The cultural agenda gradually recovers after the health-crisis halt and art lovers are eager to enjoy the rich cultural offer that the different spaces and museums throughout our geography have to offer. In addition, one must remember that these centres have made an enormous effort to adapt to the demands that the new situation imposes and have created abundant online-accessible content to overcome confinement. We bring you a selection of content that can be visited both in person and through the web. There is no excuse for not enjoying contemporary art again.

Olafur Eliasson, “En la vida real (In real life)”, 2019

The Guggenheim Museum in Bilbao continues with its exhibition dedicated to Olafur Eliasson and offers numerous resources to understand not only the exhibition but also the work of the centre in the assembly and installation process. The website allows us to expand content with interviews with the artist, the download of the audio guide and the vision of the curator Lucía Aguirre, who offers us different video-pills on the pieces in the exhibition.

"Olafur Eliasson: in real life" brings together a part of this artist's work since 1990 through sculptures, photographs, paintings and installations that play with reflections and colours. Likewise, the integration of elements such as moss, water, ice, fog... put the visitor in a situation that confuses the senses and tries to challenge the way we perceive our environment and move in it.

Regina de Miguel, “Isla Decepción”, 2017

The Botín Centre in Santander hosts the exhibition "Collecting processes: 25 years of Itineraries" which brings together the work of 25 of the 210 scholarship recipients who, to date, have enjoyed the Botín Foundation Plastic Arts Scholarship, started in 1993. With the works Lara Almárcegui, Basma Alsharif, Leonor Antunes, Javier Arce, Erick Beltrán, David Bestué, Bleda and Rosa, Nuno Cera, Patricia Dauder, Patricia Esquivias, Karlos Gil, Carlos Irijalba, Adrià Julià, Juan López, Rogelio López Cuenca, Renata Lucas, Mateo Maté, Jorge Méndez Blake, Regina de Miguel, Leticia Ramos, Fernando Sánchez Castillo, Teresa Solar Abboud, Leonor Serrano Rivas, Jorge Yeregui, David Zink-Yi, the exhibition is a good example of up-to-date and young contemporary art contributed by artists with very diverse profiles.

Clemente Bernad. Series “Ante el umbral”, Madrid, 2020

The Reina Sofía Museum wanted to create a visual chronicle of what the confinement and the tragic numbers of infected and deceased have meant for the lives of many of us: a tale of pain, nostalgia and uncertainty made by the photographer Clemente Bernad. This exhibition, curated by Jorge Moreno Andrés, is entitled “Before the threshold”, a title that expresses the strange sensation that occurs when faced with something new and unknown, something that we cannot control or avoid, and that we all must go through. The alteration imposed on our lives unexpectedly is reflected in the streets, transformed into places of solitude and abandonment where life has been paralysed.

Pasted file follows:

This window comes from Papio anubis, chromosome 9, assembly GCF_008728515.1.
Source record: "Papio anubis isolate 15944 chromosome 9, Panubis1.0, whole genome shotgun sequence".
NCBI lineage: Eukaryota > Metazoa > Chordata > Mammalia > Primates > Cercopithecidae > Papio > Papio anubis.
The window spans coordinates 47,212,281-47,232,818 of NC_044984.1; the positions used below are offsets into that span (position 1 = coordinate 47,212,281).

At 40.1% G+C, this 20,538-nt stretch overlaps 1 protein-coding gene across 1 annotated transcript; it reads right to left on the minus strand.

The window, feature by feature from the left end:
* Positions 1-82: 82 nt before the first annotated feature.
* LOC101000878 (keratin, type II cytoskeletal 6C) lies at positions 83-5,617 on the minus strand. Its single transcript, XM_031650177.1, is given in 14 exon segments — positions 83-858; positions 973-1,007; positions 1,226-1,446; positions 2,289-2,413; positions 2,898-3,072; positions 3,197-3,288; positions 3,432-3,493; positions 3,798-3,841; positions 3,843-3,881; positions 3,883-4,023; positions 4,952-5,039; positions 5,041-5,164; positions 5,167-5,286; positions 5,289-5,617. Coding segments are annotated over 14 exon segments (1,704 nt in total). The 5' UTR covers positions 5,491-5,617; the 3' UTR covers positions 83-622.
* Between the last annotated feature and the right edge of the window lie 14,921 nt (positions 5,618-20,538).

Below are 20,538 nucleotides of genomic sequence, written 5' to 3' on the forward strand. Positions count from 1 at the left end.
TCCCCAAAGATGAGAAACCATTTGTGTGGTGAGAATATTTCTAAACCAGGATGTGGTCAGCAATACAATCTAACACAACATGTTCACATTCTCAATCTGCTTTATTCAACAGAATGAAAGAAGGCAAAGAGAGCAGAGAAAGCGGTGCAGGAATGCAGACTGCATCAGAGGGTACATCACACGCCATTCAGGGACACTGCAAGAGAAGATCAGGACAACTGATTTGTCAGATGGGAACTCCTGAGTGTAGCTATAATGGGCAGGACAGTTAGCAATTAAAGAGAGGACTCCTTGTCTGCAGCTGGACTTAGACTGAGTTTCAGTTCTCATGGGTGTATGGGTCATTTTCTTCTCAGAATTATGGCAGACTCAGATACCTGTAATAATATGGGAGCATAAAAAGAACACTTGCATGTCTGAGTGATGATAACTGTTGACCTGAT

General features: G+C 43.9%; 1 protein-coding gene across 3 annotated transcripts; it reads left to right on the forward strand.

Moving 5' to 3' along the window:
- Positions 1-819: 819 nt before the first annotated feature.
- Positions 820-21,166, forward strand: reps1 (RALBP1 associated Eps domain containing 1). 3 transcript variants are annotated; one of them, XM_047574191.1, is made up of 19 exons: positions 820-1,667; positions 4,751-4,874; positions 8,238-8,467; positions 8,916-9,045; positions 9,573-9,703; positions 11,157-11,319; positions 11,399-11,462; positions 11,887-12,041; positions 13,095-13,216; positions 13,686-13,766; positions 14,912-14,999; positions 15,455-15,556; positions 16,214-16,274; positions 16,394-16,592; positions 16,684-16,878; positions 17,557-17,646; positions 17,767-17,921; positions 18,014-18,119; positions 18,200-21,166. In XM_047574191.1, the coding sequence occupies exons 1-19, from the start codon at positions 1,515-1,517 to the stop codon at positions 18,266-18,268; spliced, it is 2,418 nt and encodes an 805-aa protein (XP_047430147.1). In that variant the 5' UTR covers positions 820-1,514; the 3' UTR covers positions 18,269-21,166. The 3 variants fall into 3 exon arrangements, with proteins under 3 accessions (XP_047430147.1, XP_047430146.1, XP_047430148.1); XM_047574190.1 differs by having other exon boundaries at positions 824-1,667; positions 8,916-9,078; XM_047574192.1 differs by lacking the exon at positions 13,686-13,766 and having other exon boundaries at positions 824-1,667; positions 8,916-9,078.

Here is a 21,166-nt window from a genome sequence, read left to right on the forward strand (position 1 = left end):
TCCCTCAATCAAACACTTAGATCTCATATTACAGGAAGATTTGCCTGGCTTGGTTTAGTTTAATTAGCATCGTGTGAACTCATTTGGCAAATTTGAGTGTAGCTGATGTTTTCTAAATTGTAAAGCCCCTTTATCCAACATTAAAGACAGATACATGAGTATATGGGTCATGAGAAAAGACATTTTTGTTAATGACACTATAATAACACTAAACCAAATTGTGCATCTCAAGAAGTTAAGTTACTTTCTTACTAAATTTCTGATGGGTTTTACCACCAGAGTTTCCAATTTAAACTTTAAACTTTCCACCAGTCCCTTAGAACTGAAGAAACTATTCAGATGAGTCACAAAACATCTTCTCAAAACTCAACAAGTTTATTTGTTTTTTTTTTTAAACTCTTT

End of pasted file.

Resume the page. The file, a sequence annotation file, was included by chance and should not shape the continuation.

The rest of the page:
Mario Merz / No title, Triplo Igloo, 1984 MAXXI Collection

At the IVAM, the exhibition "What is our home?" brings together works from the IVAM collection and the MAXXI centre in Rome to propose a reflection on the space we inhabit seen from a personal and social perspective. It is about investigating the value that these spaces have as a home or refuge, as well as part of a city or community.

The exhibition, curated by José Miguel G. Cortés, also wants to delve into the feeling of those who feel like foreigners anywhere, because they do not identify with the habits or customs of the society, they do not fit into these social patterns, and home becomes the only shelter space that can adapt to their identity needs.

Martha Rosler, frame from “Backyard Economy I-II”, 1974 © Courtesy of Martha Rosler, 2020

Es Baluard Museu is committed to video creation and performance and hosts the monographic exhibition “Martha Rosler. How do we get there from here?” dedicated to this New York artist who pioneered the use of video as a mechanism for social and political analysis. This exhibition includes various works, from video to photography and several publications, which synthesise her main lines of discourse. Her concern for public policies and the social equality of women has led her to actively participate in numerous social movements in La Havana, New York, Mexico DC or Barcelona, and these experiences are present in one way or another in her work.

With the curatorship of Inma Prieto, a selection has been made within the abundant production of this artist, which presents one of the most coherent careers in towards-the-new-Millenium contemporary art.

Image from file, via meiac.es/turbulence/archive/acceso.html

The MEIAC - Museo Extremeño e Iberoamericano de Arte Contemporáneo, host the works of the prestigious international digital art archive "Turbulence", a platform dedicated to network and hybrid art. In view of the inevitable closure of this institution, the MEIAC has offered to host all this valuable content collected since 1996. The uploading of the file also served as an opportunity to restore numerous pieces and convert formats so that files that had become obsolete remain readable by new systems. A huge job of conservation and updating that can be enjoyed online today. The archive is made up of hundreds of digital works from around the world that can now be visited remotely.